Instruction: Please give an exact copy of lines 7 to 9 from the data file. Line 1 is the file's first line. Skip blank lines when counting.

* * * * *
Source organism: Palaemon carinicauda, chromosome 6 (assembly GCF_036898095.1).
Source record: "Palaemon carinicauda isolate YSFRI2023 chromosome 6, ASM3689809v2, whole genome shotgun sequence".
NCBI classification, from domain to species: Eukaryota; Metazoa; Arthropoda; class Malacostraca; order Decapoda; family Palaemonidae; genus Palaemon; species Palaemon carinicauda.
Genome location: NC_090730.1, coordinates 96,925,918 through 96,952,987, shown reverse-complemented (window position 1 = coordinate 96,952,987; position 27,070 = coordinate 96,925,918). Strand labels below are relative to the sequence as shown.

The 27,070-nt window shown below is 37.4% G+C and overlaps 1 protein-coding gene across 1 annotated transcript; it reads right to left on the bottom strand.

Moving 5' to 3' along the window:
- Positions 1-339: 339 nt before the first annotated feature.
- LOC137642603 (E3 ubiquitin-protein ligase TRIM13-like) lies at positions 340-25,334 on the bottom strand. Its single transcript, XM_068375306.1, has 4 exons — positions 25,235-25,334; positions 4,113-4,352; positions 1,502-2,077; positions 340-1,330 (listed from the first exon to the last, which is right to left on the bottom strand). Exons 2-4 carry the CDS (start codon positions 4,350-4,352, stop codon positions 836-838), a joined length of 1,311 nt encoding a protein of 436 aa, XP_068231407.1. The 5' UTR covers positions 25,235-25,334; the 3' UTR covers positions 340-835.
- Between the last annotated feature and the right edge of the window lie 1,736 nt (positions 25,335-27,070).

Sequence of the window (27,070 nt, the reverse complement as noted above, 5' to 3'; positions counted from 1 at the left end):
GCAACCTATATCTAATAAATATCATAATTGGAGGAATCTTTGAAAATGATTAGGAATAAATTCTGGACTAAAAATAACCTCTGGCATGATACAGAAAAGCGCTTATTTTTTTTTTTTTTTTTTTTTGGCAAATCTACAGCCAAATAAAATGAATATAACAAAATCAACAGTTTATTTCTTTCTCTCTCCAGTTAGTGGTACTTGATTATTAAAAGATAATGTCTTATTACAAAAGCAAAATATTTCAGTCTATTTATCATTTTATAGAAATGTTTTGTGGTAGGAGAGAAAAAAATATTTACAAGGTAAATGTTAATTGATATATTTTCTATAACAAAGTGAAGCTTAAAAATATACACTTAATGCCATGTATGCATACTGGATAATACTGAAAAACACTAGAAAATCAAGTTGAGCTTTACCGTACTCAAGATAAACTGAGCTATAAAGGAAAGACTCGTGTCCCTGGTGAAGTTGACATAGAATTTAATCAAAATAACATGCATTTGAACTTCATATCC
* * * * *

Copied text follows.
- Positions 1-339: 339 nt before the first annotated feature.
- LOC137642603 (E3 ubiquitin-protein ligase TRIM13-like) lies at positions 340-25,334 on the bottom strand. Its single transcript, XM_068375306.1, has 4 exons — positions 25,235-25,334; positions 4,113-4,352; positions 1,502-2,077; positions 340-1,330 (listed from the first exon to the last, which is right to left on the bottom strand). Exons 2-4 carry the CDS (start codon positions 4,350-4,352, stop codon positions 836-838), a joined length of 1,311 nt encoding a protein of 436 aa, XP_068231407.1. The 5' UTR covers positions 25,235-25,334; the 3' UTR covers positions 340-835.
- Between the last annotated feature and the right edge of the window lie 1,736 nt (positions 25,335-27,070).